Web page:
son also worked for Hughes, exporting satellite communications systems
Yet, according to the Defense document, no noise was made by the NSA
or Pentagon about the deal. Normally, the NSA would have put up a fierce
fight to prevent an encrypted C4 system from being sold to China. The
NSA has come out of its black box on more than one occasion to appear
before the Hill and lobby hard against encryption. Yet, not one
objection was voiced from Ft. Meade.
Not even the FBI, nor its diminutive director, Louie Freeh, voiced
one single objection about the deal to send crypto to China. This flies
in the face of logic since FBI Director Freeh has openly testified of
his desire to ban all encryption.
Then Secretary of Defense William Perry was also a close friend with
the mastermind of the New Galaxy deal. The 1994 purchase involved two
American companies, Brooks Telecommunications International Inc. and
SCM, which was at the time run by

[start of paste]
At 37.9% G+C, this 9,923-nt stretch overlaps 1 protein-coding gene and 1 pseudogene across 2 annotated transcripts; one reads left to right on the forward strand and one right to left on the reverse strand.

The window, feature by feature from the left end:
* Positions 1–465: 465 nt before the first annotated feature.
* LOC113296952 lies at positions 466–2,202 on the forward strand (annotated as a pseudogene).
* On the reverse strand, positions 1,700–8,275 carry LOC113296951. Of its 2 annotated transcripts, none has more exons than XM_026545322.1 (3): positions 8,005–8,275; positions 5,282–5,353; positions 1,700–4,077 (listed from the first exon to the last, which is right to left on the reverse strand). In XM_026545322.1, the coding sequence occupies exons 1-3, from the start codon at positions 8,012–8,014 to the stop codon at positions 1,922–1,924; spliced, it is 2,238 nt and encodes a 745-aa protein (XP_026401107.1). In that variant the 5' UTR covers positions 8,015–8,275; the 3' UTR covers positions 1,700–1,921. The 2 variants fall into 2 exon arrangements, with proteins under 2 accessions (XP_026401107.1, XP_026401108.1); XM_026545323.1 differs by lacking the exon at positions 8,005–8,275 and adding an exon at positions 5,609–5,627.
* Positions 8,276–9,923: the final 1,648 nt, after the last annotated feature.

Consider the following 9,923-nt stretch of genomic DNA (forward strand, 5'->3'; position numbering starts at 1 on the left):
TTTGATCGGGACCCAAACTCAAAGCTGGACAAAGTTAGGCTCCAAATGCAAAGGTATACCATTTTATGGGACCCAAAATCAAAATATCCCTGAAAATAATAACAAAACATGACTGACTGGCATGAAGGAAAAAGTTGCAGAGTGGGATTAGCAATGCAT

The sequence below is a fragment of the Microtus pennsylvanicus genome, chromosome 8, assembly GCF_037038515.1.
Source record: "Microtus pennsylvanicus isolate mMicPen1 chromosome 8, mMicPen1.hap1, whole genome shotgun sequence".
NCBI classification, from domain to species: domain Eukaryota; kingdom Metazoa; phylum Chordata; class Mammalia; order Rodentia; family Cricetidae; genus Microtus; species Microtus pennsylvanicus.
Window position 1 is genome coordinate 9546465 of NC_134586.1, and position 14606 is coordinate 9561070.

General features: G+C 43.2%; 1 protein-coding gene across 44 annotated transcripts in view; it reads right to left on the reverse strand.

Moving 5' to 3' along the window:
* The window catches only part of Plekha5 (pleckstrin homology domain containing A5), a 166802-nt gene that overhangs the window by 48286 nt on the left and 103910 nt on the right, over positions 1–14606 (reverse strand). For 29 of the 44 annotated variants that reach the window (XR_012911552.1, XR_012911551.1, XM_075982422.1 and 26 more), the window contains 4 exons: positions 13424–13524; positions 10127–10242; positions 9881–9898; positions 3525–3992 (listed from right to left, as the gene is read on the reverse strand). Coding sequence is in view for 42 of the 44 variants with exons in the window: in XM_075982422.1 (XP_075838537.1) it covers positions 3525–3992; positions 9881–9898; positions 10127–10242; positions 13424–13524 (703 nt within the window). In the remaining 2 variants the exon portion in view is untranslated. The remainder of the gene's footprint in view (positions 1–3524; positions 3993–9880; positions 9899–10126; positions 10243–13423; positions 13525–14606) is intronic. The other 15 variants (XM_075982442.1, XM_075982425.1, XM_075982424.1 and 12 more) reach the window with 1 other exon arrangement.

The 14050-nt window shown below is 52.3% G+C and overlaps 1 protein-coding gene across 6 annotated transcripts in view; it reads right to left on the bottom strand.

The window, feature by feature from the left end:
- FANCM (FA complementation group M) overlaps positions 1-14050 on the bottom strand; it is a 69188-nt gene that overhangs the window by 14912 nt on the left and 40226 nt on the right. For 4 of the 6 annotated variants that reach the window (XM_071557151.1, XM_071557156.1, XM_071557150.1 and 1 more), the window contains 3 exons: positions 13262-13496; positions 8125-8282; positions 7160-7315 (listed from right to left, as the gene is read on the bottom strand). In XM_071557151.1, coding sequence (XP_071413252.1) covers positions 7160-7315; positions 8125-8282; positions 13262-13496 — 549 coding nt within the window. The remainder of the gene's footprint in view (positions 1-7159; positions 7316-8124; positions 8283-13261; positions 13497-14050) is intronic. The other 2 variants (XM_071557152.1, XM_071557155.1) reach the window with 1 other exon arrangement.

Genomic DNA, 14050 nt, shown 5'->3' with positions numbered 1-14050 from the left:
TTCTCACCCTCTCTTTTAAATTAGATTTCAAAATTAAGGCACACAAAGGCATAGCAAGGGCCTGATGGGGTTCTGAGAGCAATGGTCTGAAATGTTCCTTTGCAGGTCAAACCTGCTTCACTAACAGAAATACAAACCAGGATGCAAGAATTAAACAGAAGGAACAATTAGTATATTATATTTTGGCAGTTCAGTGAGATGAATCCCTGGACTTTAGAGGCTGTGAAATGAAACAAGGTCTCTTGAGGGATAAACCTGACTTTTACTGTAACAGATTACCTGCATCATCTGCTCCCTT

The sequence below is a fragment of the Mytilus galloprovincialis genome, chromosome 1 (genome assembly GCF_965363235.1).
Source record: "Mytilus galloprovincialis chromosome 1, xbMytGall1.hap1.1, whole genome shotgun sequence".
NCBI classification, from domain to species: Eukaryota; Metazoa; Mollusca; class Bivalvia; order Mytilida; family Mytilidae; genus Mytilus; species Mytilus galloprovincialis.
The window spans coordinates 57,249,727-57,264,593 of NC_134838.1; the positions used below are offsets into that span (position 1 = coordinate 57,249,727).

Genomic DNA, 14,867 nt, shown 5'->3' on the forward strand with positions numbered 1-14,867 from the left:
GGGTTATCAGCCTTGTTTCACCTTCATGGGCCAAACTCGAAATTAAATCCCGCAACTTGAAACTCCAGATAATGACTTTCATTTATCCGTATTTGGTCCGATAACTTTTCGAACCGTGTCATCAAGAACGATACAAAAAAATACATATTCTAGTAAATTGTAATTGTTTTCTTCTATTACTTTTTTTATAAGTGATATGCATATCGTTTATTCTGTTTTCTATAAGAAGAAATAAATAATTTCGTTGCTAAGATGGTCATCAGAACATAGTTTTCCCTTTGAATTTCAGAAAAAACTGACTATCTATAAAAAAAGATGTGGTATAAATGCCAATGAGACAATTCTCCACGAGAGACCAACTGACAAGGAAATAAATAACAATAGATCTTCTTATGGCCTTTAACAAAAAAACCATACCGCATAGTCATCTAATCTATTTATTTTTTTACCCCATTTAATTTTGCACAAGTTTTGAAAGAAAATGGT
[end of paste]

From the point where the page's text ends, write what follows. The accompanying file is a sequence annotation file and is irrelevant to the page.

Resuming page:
Stanford Political Science Professor (and close associate of William
Perry) John Lewis. The newly released document from DoD shows Mr. Lewis
was on the Chinese Army payroll while also serving on the U.S. Defense
Policy Board, and while drawing a
paycheck as a contractor to the Perry led Defense Department.
In June, 1998 former DoD Secretary Perry granted a rare interview to
Cal Thomas in which he claimed to have opposed technology transfers to
China. This, of course, flies in the face of documented evidence. For
example, a letter written to the Deputy Secretary of Defense in 1993 by
Lewis was copied to Perry. Lewis wrote that he was aware that the fiber
optic system he wanted to export to China would be opposed by the NSA
and the Pentagon. According to the Defense Department, Lewis and Perry
later met and discussed the New Galaxy deal but Perry made “no
commitments, either direct or implied.”
In 1994, the Clinton administration used an executive slight of hand
and redefined advanced high tech communications sales out from under
Defense review and formed a new license called “GLX.” The GLX license